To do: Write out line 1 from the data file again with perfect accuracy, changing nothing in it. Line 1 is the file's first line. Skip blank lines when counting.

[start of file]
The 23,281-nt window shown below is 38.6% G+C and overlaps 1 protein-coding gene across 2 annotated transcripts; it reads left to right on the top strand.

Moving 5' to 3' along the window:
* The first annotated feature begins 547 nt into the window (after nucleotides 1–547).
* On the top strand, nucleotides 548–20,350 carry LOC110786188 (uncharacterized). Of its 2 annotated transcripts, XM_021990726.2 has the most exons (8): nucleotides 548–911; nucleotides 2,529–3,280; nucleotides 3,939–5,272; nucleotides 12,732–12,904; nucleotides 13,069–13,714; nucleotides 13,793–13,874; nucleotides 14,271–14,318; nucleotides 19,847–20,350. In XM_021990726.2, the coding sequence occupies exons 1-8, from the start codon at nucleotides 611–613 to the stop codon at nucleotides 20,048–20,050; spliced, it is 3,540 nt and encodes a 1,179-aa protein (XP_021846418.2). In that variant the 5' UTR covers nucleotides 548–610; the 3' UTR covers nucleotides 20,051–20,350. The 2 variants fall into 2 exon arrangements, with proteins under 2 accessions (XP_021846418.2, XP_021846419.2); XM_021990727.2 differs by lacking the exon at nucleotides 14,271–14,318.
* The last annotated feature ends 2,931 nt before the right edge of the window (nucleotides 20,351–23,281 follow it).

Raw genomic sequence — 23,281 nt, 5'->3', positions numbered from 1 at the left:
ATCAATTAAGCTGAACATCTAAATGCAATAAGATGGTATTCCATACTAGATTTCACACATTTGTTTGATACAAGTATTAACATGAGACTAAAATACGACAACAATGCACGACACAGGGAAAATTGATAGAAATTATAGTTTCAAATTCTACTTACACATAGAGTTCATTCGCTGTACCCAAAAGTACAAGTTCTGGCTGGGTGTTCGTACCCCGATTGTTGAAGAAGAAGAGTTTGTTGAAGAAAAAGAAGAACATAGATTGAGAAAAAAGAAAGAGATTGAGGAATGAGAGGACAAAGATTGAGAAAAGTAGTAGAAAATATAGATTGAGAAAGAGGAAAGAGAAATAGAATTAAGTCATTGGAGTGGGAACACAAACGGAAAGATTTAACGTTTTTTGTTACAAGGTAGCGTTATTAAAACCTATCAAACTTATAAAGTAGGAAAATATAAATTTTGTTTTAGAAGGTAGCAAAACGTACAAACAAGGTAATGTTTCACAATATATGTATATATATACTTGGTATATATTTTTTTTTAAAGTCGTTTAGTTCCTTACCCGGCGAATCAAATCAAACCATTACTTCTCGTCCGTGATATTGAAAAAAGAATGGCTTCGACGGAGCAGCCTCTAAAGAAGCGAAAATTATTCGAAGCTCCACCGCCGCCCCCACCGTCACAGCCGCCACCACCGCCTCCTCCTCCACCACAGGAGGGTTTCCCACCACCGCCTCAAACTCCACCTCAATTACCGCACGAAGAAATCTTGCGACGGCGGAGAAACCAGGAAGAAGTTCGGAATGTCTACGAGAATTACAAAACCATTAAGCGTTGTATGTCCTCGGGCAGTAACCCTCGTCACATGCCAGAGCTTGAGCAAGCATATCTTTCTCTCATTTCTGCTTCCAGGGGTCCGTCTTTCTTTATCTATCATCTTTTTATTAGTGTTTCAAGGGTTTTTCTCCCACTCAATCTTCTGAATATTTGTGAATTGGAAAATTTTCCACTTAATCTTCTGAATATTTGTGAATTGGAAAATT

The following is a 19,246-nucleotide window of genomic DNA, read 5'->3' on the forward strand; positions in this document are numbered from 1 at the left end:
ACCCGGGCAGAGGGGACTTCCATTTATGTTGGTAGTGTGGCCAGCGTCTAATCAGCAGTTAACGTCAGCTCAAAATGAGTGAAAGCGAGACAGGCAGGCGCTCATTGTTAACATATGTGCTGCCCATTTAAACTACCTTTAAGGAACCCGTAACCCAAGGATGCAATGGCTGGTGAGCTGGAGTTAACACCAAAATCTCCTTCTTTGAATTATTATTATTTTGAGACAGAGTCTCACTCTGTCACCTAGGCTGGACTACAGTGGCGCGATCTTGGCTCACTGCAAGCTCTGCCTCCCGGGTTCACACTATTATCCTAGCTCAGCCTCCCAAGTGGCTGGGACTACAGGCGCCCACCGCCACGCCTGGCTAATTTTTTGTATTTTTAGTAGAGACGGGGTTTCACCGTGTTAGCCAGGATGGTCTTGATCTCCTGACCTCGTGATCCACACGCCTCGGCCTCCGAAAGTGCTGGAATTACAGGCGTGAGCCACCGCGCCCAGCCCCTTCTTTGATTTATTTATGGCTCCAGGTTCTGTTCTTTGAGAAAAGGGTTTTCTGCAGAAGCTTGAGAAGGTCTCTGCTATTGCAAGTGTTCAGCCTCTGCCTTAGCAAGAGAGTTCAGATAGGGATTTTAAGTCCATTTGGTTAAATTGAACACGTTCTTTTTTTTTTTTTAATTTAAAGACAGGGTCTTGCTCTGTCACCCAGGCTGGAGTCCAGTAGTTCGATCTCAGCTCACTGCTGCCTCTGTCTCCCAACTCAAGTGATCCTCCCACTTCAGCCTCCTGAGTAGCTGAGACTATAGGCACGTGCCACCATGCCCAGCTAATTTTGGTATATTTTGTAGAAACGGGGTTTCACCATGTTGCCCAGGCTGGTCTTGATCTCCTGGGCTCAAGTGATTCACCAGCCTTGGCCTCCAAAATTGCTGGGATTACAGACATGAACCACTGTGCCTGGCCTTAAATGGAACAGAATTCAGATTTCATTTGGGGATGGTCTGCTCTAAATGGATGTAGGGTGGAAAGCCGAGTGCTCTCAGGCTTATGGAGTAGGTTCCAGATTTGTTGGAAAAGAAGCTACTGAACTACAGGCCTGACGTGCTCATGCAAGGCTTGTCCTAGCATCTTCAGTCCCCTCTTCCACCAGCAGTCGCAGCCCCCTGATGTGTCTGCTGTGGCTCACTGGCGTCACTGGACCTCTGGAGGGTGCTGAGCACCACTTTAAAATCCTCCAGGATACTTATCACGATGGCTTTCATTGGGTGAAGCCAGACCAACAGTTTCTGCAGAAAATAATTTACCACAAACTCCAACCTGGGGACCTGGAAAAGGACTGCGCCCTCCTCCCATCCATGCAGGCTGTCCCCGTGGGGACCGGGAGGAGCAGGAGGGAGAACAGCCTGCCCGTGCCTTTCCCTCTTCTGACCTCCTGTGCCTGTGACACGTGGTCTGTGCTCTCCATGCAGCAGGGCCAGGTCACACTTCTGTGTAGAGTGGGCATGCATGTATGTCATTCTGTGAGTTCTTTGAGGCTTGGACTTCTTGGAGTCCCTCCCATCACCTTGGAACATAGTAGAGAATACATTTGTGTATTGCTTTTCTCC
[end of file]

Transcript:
The 23,281-nt window shown below is 38.6% G+C and overlaps 1 protein-coding gene across 2 annotated transcripts; it reads left to right on the top strand.